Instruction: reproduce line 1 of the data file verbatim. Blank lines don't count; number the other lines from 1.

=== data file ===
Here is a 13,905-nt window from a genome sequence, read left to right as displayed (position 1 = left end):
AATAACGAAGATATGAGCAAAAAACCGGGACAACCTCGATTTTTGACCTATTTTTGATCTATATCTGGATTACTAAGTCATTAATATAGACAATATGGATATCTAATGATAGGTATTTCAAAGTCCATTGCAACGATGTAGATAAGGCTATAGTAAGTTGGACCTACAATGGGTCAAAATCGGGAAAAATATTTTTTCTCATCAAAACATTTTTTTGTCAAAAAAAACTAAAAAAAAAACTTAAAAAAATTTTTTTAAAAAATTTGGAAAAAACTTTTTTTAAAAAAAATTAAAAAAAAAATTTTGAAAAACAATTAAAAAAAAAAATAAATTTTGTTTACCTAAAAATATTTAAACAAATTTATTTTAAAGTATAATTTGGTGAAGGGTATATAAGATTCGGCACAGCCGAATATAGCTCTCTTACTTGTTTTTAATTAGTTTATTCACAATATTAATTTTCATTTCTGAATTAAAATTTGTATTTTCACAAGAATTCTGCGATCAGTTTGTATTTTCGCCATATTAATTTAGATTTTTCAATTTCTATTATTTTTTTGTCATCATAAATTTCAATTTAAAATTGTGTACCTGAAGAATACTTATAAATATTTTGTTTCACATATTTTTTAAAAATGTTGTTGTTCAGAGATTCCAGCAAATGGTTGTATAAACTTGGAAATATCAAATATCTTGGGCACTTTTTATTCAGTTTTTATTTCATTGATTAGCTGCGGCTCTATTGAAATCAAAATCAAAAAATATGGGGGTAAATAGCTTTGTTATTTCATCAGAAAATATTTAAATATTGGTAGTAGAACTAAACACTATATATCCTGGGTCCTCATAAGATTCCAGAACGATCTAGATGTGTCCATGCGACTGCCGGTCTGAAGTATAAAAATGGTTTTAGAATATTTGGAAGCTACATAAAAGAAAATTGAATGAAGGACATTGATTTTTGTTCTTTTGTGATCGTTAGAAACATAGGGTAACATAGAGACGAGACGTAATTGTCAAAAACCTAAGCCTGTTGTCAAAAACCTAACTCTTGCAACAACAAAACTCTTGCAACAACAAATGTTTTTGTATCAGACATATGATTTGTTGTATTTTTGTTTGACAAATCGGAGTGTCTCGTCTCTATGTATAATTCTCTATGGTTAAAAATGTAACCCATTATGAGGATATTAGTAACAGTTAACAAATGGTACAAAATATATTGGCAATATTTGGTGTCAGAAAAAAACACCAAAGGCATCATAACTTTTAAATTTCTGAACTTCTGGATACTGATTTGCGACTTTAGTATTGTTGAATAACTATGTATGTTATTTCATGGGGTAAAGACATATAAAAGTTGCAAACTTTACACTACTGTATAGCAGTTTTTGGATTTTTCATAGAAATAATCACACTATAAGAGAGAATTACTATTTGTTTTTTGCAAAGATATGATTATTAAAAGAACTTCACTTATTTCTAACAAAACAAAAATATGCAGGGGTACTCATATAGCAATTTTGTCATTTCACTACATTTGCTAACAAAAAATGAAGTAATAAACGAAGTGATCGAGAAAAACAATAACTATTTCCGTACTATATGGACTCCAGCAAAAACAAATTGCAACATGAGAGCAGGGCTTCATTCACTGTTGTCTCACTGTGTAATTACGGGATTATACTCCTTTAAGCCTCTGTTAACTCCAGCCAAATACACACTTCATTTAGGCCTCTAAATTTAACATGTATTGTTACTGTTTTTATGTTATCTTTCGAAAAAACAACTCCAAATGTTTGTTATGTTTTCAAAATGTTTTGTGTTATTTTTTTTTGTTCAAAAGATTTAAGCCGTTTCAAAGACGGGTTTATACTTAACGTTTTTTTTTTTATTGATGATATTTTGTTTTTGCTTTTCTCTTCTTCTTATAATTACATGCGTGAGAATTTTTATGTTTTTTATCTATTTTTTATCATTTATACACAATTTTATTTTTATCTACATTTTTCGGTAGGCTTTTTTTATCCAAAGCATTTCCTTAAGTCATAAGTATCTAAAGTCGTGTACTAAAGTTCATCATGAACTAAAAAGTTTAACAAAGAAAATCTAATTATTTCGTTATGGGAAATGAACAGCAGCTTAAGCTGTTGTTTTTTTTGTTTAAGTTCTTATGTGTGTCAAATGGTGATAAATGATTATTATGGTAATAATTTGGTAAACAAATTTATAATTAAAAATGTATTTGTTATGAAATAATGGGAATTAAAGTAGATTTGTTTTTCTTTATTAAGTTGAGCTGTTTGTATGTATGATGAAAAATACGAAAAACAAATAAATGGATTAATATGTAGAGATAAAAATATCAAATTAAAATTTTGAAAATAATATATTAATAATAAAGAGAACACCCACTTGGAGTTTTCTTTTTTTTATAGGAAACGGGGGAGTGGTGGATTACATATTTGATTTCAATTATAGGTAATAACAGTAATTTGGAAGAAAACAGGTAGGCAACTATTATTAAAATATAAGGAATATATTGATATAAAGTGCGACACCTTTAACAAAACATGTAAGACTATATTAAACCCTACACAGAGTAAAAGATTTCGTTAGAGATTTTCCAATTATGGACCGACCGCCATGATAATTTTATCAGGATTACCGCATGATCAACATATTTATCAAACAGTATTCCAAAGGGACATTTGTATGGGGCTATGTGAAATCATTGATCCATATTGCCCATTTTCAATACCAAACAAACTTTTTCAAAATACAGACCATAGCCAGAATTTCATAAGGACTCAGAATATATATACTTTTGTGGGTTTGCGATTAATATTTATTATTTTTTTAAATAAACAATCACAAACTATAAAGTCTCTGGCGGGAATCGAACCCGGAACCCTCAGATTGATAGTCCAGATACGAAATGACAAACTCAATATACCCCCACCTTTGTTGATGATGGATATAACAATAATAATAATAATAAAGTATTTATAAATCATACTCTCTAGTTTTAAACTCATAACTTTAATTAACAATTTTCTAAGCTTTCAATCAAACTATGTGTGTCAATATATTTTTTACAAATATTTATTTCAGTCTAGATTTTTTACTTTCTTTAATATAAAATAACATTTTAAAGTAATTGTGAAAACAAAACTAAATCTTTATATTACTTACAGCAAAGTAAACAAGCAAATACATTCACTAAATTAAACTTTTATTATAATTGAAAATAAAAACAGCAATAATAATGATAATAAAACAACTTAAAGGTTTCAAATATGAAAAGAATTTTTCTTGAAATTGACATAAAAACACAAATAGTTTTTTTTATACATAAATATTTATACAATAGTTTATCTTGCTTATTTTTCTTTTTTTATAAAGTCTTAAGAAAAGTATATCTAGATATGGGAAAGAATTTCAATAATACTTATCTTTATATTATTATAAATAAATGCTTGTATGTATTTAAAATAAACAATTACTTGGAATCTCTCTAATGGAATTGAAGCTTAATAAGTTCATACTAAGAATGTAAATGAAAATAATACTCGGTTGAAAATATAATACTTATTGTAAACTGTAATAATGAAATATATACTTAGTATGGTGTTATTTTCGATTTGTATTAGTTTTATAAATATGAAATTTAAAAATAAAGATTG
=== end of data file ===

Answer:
Here is a 13,905-nt window from a genome sequence, read left to right as displayed (position 1 = left end):